All outlines require a thesis. A thesis cannot be in the form of a question. A thesis must be an actual statement of some opinion. That you can prove. A thesis should be able to be distilled into one sentence (that sentence may require expansion, which will constitute your paper, but really, for a 10 page paper? One sentence is *plenty*). Remember, this is the concept you are going to prove with the rest of your discussion, so make it something that's worth proving.
Next, outline your arguments for proof. Why do you believe what you wrote? Why should your reader believe it? Start with the MAIN ideas. In a 10 page paper, you should really only have 3-5 specific points. Seriously, if you have more than that, your paper is going to be too long and you're making too many arguments. If you've got that many reasons for your thesis, pick the strongest ones. All of these become your first bullets.
After that, don't get bogged down in the details quite yet. Just outline your reasons for why you think you're right. They don't have to be complete sentences, but the have to be *complete thoughts*. And if you're going to use a single theory or multiple theories, each one should really be given it's own section. If you're going to use specific terminology, make sure to define it. Don't just run off listing a bunch of buzz words you don't understand. And if you think you understand them, but you can't clearly explain them, DON'T USE THEM. You don't understand these terms until you can make a halfway decent attempt at defining them for other people. These things make up your first sub bullets.
Then, what proves those reasons? Does another theory bolster yours? Each reason should have a justification in the text you're discussing or in some theory about the text you're discussing. Your interpretation of this stuff becomes your second set of sub bullets. Note, every one of your main bullets should at least have two sets of sub bullets. Seriously, it's not that hard.
The next set of sub bullets should be the actual quotes you're going to use. Easy enough right? These are the nitty gritty details, so it's fine to have two or three that buttress every argument. You can always refine these later. Really.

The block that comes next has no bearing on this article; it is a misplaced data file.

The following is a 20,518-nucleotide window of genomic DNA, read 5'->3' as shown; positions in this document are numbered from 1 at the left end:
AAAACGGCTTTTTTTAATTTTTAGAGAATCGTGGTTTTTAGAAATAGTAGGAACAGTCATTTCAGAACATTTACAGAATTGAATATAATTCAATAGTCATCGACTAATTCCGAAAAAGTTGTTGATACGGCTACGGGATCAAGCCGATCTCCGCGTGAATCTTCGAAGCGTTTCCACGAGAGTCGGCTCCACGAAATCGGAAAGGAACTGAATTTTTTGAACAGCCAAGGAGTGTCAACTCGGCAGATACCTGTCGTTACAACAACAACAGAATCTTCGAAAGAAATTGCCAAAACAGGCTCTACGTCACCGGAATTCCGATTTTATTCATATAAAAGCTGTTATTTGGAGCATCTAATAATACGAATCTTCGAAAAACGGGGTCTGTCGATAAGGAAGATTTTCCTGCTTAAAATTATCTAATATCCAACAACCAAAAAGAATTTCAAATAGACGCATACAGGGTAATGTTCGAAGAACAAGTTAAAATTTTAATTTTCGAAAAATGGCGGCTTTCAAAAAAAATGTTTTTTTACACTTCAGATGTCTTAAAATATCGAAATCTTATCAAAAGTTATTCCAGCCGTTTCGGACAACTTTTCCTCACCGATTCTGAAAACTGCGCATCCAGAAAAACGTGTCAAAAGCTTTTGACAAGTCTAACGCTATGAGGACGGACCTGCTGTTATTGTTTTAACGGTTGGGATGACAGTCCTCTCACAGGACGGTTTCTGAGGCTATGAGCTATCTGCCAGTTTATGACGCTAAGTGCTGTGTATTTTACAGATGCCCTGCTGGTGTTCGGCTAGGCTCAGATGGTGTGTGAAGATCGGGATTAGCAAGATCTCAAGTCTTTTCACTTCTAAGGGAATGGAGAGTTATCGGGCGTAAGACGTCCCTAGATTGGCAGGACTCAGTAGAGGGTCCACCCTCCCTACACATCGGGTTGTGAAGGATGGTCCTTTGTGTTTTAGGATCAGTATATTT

Finally, a conclusion. You may have been misled by helpful English teachers into believing that your conclusion is a simple restatement of your thesis. Not true. Your conclusion should be more than that, just by a tad. Sure, sum your paper up, but maybe talk about the further implications of your thesis. There's always an other "why" to be answered.
The main things NOT to do:
Don't try and write two papers to make it long enough. If your thesis is too simple to be 10 pages, simply ask "why" again. Don't add in random "free association" and expect someone to grade it like it makes sense. Also, don't turn in an outline that isn't an outline. We've all got copies of a word processing program, and all the current word processing programs have the ability to create sophisticated outlines. Easily.
Also, if you're infatuated with theory, know it before you try to spout it. Don't have some bullshit idea that you're going to do a postmodern feminist reading of the story but then have no definition of postmodern feminism, include no conclusion about what your reading implies, and for gods sake don't sit there and tell me that you don't want to do a psychological reading and then proceed to talk about the self and other. Hello - self and other? It is a psychological construction, dammit. And if you want to use it differently, go find some other theorist to back you up that it's not. I doubt you'll find one, but sure, try. I'm willing to admit there's a lot of theory out there I haven't read. But, most of all, don't be an annoying prissy girl who tells me she doesn't have "enough time" to re-write her outline so that it's ... intelligible. Because honey, just because you look up to her doesn't mean you're the next Octavia Bulter.
The sad part is that I'm a postmodernist myself. And she made me disgusted with postmodernists. Bleh.